• Mike Stone, the right-wing Georgia pastor who narrowly lost the most recent election for president of the Southern Baptist Convention, is suing Russell Moore, the former SBC spokesman Stone blames for his loss. It seems Trumpers gotta Trump, which means bonkers lawsuits refusing to accept losses in fair-and-square elections: “In highly unusual move, Georgia pastor who lost race for SBC presidency sues former SBC leader for defamation.”
Absolutely nothing Russell Moore said or did about him makes Mike Stone look anywhere near as horrible as the things he eagerly says about himself in and with this lawsuit:
He seeks $750,000 in damages, some of which would be to recoup the honorariums Stone will not receive by speaking in other churches since he is not SBC president and has been cast in a negative light by Moore’s actions, the suit says. “Honorariums” are payments made to guest preachers and speakers when they appear at churches other than their own. These payments typically range from token amounts to hundreds of dollars per appearance.
In other words, Mike Stone has launched his campaign for next year’s SBC election by announcing to the entire denomination that he really, really wants to cash in, hoping to make three-quarters of a million dollars in speaking fees if he wins. And in the meantime, while Moore is no longer an SBC employee, the suit covers his actions when he was in office there, so the denomination is going to be spending thousands of offering dollars to defend him in court.
Granted, that defense shouldn’t be too expensive, since truth is an absolute defense against libel claims and Moore seems to have a very strong case that his criticisms of Stone were truthful. The main thing Stone’s lawsuit is likely to accomplish, then, is to ensure that those truthful criticisms are amplified and repeated publicly for months on end.
• I haven’t yet watched The Way Down, the HBO documentary series on the Tennessee mega-church and weight-loss scheme run by the late Gwen Shamblin. Before watching that, I first need to finish watching — and then recover from — LuLaRich, the Amazon documentary series on the cult-like multilevel marketing scheme LuLaRoe.
The former concerns a women-led anti-feminist long con shaped by a white Christian nationalist form of evangelical Protestantism. The latter concerns a women-led anti-feminist long con shaped by a white Christian nationalist form of Latter Day Saints belief.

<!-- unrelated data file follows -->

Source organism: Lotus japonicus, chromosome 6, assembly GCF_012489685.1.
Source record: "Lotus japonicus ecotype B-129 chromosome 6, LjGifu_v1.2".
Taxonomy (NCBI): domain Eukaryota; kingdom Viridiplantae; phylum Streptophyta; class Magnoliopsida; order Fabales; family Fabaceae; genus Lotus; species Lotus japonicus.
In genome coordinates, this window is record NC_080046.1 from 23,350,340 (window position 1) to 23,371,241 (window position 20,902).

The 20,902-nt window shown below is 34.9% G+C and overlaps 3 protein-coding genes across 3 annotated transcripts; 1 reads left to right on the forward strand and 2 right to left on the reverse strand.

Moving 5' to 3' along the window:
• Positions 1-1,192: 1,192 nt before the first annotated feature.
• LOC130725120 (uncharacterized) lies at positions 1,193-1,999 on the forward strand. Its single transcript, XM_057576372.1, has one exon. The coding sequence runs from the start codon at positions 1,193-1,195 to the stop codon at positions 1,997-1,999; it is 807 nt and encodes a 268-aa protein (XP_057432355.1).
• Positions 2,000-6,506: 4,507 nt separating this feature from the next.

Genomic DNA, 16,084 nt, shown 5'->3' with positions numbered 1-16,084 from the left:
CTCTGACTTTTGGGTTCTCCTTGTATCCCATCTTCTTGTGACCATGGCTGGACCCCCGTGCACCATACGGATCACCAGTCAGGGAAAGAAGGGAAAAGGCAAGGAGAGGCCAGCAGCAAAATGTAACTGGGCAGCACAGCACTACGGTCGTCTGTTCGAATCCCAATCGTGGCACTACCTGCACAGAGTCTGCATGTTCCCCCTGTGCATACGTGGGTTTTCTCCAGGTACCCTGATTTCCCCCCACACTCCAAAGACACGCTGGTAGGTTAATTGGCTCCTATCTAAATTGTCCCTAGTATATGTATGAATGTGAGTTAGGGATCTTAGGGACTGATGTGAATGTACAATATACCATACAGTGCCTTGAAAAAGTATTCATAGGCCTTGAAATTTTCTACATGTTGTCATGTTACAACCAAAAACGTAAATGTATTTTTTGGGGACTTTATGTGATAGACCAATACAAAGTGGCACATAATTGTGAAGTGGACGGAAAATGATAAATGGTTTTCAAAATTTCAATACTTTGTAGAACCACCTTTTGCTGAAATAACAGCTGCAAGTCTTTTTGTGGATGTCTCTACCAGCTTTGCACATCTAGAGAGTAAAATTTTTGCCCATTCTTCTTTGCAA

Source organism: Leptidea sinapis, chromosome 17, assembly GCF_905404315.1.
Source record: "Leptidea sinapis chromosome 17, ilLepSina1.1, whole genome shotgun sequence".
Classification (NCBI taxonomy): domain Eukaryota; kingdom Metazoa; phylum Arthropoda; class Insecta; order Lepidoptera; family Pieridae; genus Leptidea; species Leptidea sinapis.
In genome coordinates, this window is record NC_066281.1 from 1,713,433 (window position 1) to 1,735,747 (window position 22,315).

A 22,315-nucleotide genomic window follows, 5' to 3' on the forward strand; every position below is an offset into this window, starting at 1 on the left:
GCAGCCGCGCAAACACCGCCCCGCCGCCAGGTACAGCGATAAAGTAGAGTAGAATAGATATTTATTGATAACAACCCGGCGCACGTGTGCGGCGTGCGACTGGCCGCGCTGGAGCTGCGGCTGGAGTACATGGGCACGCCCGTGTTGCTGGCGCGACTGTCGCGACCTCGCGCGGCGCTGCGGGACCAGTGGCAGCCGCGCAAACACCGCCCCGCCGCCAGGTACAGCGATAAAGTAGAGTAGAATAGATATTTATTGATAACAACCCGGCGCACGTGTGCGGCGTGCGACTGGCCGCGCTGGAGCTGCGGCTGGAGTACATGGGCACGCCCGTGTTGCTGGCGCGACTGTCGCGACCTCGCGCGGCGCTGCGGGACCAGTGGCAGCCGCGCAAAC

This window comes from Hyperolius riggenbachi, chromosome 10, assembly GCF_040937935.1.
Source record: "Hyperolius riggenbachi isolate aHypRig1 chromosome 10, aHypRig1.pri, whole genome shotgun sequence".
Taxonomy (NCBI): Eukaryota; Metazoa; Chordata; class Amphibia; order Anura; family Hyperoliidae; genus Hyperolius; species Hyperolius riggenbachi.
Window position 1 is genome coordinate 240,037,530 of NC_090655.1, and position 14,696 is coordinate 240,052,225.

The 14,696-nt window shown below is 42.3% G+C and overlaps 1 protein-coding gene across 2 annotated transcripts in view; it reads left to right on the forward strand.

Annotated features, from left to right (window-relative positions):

I’d never heard of either of these before learning about the documentaries exploring them. That’s not because they were small or insignificant, but because their massive (and lucrative) popularity was stovepiped within a particular cultural demographic that I’m not a part of. But I’m getting the sense that there are many more such stories that could be told.
One of my semi-paid acting gigs was in a neo-noir play that included several gunshots. We had a union weapons master come in for a week of rehearsals to block those scenes and to deliver a stern lecture to the entire cast and crew about safety with our prop gun.
At the end of his lecture he asked if any of us “hated guns” and I was the first one to raise my hand. He gave me the key to the lockbox where the revolver with an obstructed barrel and the blanks were kept. I was the only one permitted to load the gun. I had to personally hand it to the actors using it immediately before they went onstage and had to take it back from them immediately after they exited, reloading it and double-checking that the blanks were blanks before locking it back in the box.
I loved everything about being in that play except for being in charge of that gun.
• “What would religious leaders do if aliens showed up?” Josh Wilbur asks at Slate. He means space aliens — intelligent extra-terrestrial visitors. And to their great credit, nearly all of the religious leaders he discusses this with give some variation of the same answer: We would try to treat these new neighbors the same way our faith teaches us to treat the neighbors we already have.
Wilbur also speculates about how some religious groups might not share this reaction: “Southern Baptists and other evangelicals believe that Christ is the only way to eternal salvation and that human beings maintain a special relationship with God; it’s easy to see how ETs might represent an unwelcome third party.”
Alas, Wilbur doesn’t actually interview any Southern Baptists or other white evangelicals to hear from them directly on this subject. I’d love to see a follow-up article that does that.
• Rebecca Jennings interviews John Darnielle about the unlikely viral explosion on TikTok of a 20-year-old Mountain Goats song: “What happens when your favorite thing goes viral?” The whole thing is strangely delightful, but let me highlight this bit of wisdom in particular:
There is a certain joy in sort of feeling like, well, the kids have got a thing going on that I’m not going to fully get. But I can just enjoy watching. I think people fear getting older and fear that they’ll feel left out, but there’s a kind of buoyancy in that left-out quality sometimes, if you ride it the right way.
Didn’t expect a discussion of a heart-rending divorce song to take a turn toward joy and buoyancy, but here we are. So instead of “No Children,” I took the title for this post from Darnielle’s “You Were Cool.”